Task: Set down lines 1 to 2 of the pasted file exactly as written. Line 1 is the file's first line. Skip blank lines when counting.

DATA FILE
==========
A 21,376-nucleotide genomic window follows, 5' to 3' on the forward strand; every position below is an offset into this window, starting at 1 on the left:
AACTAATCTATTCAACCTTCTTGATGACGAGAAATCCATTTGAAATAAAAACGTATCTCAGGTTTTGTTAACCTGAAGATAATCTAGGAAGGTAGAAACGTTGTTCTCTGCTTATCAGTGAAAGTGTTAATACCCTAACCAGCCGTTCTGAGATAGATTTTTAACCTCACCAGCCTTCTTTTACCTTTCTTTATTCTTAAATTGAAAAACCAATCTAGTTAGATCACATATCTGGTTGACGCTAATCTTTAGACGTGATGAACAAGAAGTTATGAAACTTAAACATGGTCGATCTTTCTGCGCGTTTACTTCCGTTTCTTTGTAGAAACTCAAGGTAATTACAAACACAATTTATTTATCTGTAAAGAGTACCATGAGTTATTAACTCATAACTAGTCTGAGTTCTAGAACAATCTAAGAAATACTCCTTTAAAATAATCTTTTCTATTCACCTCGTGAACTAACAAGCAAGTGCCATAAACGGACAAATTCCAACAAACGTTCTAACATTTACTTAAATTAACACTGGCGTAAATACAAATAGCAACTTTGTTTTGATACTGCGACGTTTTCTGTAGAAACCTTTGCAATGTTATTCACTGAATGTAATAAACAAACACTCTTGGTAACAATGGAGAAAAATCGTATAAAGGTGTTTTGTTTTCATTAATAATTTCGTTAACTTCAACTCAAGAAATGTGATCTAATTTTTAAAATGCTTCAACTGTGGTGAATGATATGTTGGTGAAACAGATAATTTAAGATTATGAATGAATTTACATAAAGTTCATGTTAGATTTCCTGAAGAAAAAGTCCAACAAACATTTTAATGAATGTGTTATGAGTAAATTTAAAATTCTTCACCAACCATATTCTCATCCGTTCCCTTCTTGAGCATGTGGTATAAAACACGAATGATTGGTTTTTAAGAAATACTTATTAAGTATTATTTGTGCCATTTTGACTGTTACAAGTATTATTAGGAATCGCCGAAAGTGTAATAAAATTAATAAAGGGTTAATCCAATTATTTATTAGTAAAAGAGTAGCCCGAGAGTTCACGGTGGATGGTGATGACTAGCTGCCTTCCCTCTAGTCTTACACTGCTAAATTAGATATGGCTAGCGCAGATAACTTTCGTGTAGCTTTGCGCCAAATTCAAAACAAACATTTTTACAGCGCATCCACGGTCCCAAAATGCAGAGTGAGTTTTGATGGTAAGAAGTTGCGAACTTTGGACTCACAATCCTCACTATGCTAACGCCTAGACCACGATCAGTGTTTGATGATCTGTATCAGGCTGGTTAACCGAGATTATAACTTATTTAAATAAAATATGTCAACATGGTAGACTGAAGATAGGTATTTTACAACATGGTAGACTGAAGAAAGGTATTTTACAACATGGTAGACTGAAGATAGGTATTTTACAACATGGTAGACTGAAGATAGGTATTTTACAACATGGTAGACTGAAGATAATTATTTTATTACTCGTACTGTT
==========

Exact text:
A 21,376-nucleotide genomic window follows, 5' to 3' on the forward strand; every position below is an offset into this window, starting at 1 on the left:
AACTAATCTATTCAACCTTCTTGATGACGAGAAATCCATTTGAAATAAAAACGTATCTCAGGTTTTGTTAACCTGAAGATAATCTAGGAAGGTAGAAACGTTGTTCTCTGCTTATCAGTGAAAGTGTTAATACCCTAACCAGCCGTTCTGAGATAGATTTTTAACCTCACCAGCCTTCTTTTACCTTTCTTTATTCTTAAATTGAAAAACCAATCTAGTTAGATCACATATCTGGTTGACGCTAATCTTTAGACGTGATGAACAAGAAGTTATGAAACTTAAACATGGTCGATCTTTCTGCGCGTTTACTTCCGTTTCTTTGTAGAAACTCAAGGTAATTACAAACACAATTTATTTATCTGTAAAGAGTACCATGAGTTATTAACTCATAACTAGTCTGAGTTCTAGAACAATCTAAGAAATACTCCTTTAAAATAATCTTTTCTATTCACCTCGTGAACTAACAAGCAAGTGCCATAAACGGACAAATTCCAACAAACGTTCTAACATTTACTTAAATTAACACTGGCGTAAATACAAATAGCAACTTTGTTTTGATACTGCGACGTTTTCTGTAGAAACCTTTGCAATGTTATTCACTGAATGTAATAAACAAACACTCTTGGTAACAATGGAGAAAAATCGTATAAAGGTGTTTTGTTTTCATTAATAATTTCGTTAACTTCAACTCAAGAAATGTGATCTAATTTTTAAAATGCTTCAACTGTGGTGAATGATATGTTGGTGAAACAGATAATTTAAGATTATGAATGAATTTACATAAAGTTCATGTTAGATTTCCTGAAGAAAAAGTCCAACAAACATTTTAATGAATGTGTTATGAGTAAATTTAAAATTCTTCACCAACCATATTCTCATCCGTTCCCTTCTTGAGCATGTGGTATAAAACACGAATGATTGGTTTTTAAGAAATACTTATTAAGTATTATTTGTGCCATTTTGACTGTTACAAGTATTATTAGGAATCGCCGAAAGTGTAATAAAATTAATAAAGGGTTAATCCAATTATTTATTAGTAAAAGAGTAGCCCGAGAGTTCACGGTGGATGGTGATGACTAGCTGCCTTCCCTCTAGTCTTACACTGCTAAATTAGATATGGCTAGCGCAGATAACTTTCGTGTAGCTTTGCGCCAAATTCAAAACAAACATTTTTACAGCGCATCCACGGTCCCAAAATGCAGAGTGAGTTTTGATGGTAAGAAGTTGCGAACTTTGGACTCACAATCCTCACTATGCTAACGCCTAGACCACGATCAGTGTTTGATGATCTGTATCAGGCTGGTTAACCGAGATTATAACTTATTTAAATAAAATATGTCAACATGGTAGACTGAAGATAGGTATTTTACAACATGGTAGACTGAAGAAAGGTATTTTACAACATGGTAGACTGAAGATAGGTATTTTACAACATGGTAGACTGAAGATAGGTATTTTACAACATGGTAGACTGAAGATAATTATTTTATTACTCGTACTGTT